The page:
Igor Stagljar, a professor at the University of Toronto’s Donnelly Centre for Cellular and Biomolecular Research, and Toronto-based biotechnology company Cyclica have launched a partnership to advance treatment of drug-resistant forms of lung cancer.
Together, they will identify small molecules that can inhibit the mutated epidermal growth factor receptor (EGFR), a protein whose normal function is frequently disrupted in non-small cell lung cancer.
The partnership brings together Stagljar’s proprietary MaMTH Drug Screening (MaMTH-DS) technology, developed in the Donnelly Centre and designed for the discovery of small molecule compounds capable of inactivating the triple mutant EGFR, with Cyclica’s MatchMaker artificial intelligence-powered platform, which will narrow down a shortlist of the most promising lead compounds identified by Stagljar’s lab.
Cyclica will then computationally optimize the molecular structures of the selected compounds for desired pharmacological properties before they are synthesized by Stagljar’s team, who will also test their efficacy in human cells.
“We are extremely pleased to be working with Cyclica since our collaboration represents a unique approach that unites two completely novel and complementary approaches – Cyclica’s artificial intelligence MatchMaker and our MaMTH-DS live-cell drug discovery assay – for the rapid identification and validation of novel EGFR inhibitors in non-small cell lung cancer,” says Stagljar, who is also a professor in U of T’s departments of biochemistry and molecular genetics in the Faculty of Medicine.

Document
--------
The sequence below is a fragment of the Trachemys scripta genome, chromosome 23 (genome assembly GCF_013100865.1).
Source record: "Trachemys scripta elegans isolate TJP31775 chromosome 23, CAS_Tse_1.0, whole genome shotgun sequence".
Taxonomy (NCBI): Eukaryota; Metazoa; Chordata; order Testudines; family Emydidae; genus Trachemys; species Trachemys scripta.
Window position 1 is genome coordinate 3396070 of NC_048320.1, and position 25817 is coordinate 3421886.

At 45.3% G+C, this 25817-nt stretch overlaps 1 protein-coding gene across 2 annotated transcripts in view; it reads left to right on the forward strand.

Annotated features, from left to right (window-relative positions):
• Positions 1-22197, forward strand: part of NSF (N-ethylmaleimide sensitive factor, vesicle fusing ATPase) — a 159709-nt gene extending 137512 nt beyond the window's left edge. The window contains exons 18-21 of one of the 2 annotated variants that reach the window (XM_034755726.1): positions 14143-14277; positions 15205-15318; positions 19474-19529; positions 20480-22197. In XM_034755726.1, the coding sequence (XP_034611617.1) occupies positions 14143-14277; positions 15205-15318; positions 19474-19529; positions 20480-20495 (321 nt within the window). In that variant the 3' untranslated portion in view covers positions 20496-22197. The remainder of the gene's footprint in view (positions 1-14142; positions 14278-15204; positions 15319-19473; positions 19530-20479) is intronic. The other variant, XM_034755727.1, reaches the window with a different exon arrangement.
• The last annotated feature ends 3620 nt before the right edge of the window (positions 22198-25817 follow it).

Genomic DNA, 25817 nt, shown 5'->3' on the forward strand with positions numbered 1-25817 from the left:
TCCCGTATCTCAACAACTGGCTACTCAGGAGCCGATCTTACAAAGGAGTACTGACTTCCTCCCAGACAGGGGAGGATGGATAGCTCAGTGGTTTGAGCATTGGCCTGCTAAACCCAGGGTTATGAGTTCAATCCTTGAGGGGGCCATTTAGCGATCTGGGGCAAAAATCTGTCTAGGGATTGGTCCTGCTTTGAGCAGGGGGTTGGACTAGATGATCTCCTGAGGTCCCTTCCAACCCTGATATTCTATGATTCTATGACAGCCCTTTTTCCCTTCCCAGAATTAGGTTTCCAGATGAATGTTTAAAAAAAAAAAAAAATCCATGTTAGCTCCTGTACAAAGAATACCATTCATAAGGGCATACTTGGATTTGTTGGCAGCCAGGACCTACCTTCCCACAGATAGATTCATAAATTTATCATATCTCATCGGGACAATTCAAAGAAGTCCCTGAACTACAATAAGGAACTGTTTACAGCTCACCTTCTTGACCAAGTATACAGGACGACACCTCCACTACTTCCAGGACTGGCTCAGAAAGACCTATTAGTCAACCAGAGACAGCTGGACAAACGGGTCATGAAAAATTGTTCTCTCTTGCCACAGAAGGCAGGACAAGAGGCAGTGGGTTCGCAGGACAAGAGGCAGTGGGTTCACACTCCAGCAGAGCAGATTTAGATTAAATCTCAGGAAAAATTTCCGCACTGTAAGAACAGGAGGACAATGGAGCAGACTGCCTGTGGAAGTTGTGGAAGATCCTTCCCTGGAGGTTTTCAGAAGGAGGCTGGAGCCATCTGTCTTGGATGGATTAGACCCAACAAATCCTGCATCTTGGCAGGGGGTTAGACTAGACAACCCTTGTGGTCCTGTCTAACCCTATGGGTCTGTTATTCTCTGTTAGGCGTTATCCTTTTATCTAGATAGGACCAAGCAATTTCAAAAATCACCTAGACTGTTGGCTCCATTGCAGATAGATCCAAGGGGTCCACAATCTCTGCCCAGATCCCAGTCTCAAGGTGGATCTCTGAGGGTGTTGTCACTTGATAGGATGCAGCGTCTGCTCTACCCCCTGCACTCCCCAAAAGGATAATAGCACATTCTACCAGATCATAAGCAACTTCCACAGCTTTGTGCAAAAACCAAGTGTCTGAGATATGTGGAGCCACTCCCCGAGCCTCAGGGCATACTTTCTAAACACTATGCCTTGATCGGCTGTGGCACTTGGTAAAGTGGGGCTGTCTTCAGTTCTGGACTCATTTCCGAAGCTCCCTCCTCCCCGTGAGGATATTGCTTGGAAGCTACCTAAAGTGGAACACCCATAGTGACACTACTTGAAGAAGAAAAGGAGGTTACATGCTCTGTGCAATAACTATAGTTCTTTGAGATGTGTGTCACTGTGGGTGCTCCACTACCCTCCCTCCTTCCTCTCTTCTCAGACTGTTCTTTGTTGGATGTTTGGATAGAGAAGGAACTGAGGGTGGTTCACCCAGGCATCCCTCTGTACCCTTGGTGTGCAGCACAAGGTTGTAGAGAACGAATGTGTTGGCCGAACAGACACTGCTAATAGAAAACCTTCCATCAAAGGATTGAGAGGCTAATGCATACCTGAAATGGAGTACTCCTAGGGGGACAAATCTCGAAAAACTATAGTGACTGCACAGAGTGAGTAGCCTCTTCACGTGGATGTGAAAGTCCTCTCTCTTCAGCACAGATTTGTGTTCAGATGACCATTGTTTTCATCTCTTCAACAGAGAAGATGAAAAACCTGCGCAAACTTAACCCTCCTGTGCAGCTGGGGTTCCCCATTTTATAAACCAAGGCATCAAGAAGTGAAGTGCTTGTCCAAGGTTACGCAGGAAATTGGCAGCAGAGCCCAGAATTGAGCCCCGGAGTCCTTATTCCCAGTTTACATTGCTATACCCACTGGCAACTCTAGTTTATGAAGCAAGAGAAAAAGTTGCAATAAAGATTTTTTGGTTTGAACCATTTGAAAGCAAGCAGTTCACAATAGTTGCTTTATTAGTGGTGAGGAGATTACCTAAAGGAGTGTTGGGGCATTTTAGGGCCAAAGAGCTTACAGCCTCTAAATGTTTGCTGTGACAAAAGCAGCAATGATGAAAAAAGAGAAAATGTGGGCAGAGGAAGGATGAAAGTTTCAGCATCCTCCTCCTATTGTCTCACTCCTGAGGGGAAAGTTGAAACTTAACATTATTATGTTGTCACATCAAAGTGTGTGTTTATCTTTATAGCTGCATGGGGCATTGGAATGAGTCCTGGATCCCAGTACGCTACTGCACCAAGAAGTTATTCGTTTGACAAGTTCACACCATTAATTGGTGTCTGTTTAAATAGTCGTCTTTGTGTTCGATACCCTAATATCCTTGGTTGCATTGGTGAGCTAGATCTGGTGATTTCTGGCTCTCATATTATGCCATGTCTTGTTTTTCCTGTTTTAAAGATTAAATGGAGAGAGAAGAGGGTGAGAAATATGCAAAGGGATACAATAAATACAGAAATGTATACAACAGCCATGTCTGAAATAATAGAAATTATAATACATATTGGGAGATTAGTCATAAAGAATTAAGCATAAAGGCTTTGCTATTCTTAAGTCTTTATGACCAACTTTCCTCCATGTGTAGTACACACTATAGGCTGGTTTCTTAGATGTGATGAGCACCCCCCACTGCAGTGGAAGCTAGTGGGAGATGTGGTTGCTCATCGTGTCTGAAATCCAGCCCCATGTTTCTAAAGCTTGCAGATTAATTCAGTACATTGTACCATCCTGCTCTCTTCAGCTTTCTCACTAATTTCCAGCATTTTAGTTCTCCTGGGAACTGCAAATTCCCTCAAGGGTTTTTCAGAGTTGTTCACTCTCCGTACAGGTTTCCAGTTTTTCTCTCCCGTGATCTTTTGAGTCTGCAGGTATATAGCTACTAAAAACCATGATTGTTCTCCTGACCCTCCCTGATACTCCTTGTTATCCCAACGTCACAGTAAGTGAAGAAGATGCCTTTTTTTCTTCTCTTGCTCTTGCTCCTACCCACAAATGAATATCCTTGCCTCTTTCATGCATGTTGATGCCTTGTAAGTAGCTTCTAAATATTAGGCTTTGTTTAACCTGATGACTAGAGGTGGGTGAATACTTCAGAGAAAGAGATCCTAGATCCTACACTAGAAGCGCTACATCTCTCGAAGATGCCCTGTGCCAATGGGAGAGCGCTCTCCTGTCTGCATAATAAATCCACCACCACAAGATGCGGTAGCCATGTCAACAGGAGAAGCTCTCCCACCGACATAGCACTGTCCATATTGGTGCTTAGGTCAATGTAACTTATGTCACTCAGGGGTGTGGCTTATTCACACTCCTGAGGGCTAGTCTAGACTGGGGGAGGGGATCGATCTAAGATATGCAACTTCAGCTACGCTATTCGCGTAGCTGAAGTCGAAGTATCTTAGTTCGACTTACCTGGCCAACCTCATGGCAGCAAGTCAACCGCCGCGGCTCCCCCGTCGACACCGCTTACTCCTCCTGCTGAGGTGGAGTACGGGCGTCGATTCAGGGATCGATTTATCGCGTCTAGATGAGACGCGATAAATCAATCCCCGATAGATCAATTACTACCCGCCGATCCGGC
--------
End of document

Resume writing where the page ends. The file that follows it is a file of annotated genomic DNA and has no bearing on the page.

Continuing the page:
“Our joint efforts will accelerate our ability to build novel EGFR inhibitors with these cutting-edge technologies and will thus speed up their implementation in the clinic.”
Non-small cell lung cancer is the most common type of lung cancer, found in approximately 85 per cent of all lung cancer patients. Evolved drug resistance has been a key challenge for treating non-small cell lung cancer due to EGFR mutations, which are present in roughly 17 per cent of people with lung cancer in the United States. In patients of eastern Asian descent, the prevalence of these mutations increases to half. They are also more common in women than men.
Additional research in treating non-small cell lung cancer is critical to developing effective precision medicines that can target the evolving nature of the disease.
“We are thrilled to be working with the world-class Stagljar Lab to leverage our drug discovery platform to progress our shared interests in creating novel, advanced lead compounds for non-small cell lung cancer,” says Naheed Kurji, Cyclica’s president and CEO.
“This project is an example of the growing integration between science and industry focused on commercialization, and a testament to the hyper-innovative work being done in our own backyard at the University of Toronto.”
All intellectual property generated from the project related to the compounds will be shared equally by U of T and Cyclica.